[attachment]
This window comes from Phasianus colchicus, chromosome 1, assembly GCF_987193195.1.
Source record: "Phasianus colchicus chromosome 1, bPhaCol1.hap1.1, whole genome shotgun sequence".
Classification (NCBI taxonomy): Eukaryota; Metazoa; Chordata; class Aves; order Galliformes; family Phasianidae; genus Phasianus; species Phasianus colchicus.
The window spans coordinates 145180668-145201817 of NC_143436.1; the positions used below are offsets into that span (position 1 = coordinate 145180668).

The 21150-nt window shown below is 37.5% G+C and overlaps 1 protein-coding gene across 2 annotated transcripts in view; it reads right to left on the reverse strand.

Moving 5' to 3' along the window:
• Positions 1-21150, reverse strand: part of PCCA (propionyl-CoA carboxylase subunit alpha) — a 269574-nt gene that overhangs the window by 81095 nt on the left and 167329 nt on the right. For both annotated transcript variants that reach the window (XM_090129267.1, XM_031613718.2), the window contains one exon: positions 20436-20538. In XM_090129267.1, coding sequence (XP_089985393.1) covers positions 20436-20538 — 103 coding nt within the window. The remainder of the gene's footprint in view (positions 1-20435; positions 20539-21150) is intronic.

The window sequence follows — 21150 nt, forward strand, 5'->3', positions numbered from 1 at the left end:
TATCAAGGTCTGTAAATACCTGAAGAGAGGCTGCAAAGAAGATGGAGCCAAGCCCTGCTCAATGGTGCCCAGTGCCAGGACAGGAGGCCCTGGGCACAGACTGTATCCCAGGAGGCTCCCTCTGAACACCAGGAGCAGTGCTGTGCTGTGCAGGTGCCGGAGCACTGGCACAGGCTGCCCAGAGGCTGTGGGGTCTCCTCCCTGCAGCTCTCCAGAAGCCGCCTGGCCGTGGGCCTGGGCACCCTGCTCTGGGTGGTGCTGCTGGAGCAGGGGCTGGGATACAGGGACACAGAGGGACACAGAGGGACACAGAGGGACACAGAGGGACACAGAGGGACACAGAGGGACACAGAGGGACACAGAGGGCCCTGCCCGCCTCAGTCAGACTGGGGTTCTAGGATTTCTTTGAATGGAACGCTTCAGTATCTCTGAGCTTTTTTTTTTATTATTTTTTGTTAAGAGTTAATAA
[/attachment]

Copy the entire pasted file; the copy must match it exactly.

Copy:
This window comes from Phasianus colchicus, chromosome 1, assembly GCF_987193195.1.
Source record: "Phasianus colchicus chromosome 1, bPhaCol1.hap1.1, whole genome shotgun sequence".
Classification (NCBI taxonomy): Eukaryota; Metazoa; Chordata; class Aves; order Galliformes; family Phasianidae; genus Phasianus; species Phasianus colchicus.
The window spans coordinates 145180668-145201817 of NC_143436.1; the positions used below are offsets into that span (position 1 = coordinate 145180668).

The 21150-nt window shown below is 37.5% G+C and overlaps 1 protein-coding gene across 2 annotated transcripts in view; it reads right to left on the reverse strand.

Moving 5' to 3' along the window:
• Positions 1-21150, reverse strand: part of PCCA (propionyl-CoA carboxylase subunit alpha) — a 269574-nt gene that overhangs the window by 81095 nt on the left and 167329 nt on the right. For both annotated transcript variants that reach the window (XM_090129267.1, XM_031613718.2), the window contains one exon: positions 20436-20538. In XM_090129267.1, coding sequence (XP_089985393.1) covers positions 20436-20538 — 103 coding nt within the window. The remainder of the gene's footprint in view (positions 1-20435; positions 20539-21150) is intronic.

The window sequence follows — 21150 nt, forward strand, 5'->3', positions numbered from 1 at the left end:
TATCAAGGTCTGTAAATACCTGAAGAGAGGCTGCAAAGAAGATGGAGCCAAGCCCTGCTCAATGGTGCCCAGTGCCAGGACAGGAGGCCCTGGGCACAGACTGTATCCCAGGAGGCTCCCTCTGAACACCAGGAGCAGTGCTGTGCTGTGCAGGTGCCGGAGCACTGGCACAGGCTGCCCAGAGGCTGTGGGGTCTCCTCCCTGCAGCTCTCCAGAAGCCGCCTGGCCGTGGGCCTGGGCACCCTGCTCTGGGTGGTGCTGCTGGAGCAGGGGCTGGGATACAGGGACACAGAGGGACACAGAGGGACACAGAGGGACACAGAGGGACACAGAGGGACACAGAGGGACACAGAGGGACACAGAGGGCCCTGCCCGCCTCAGTCAGACTGGGGTTCTAGGATTTCTTTGAATGGAACGCTTCAGTATCTCTGAGCTTTTTTTTTTATTATTTTTTGTTAAGAGTTAATAA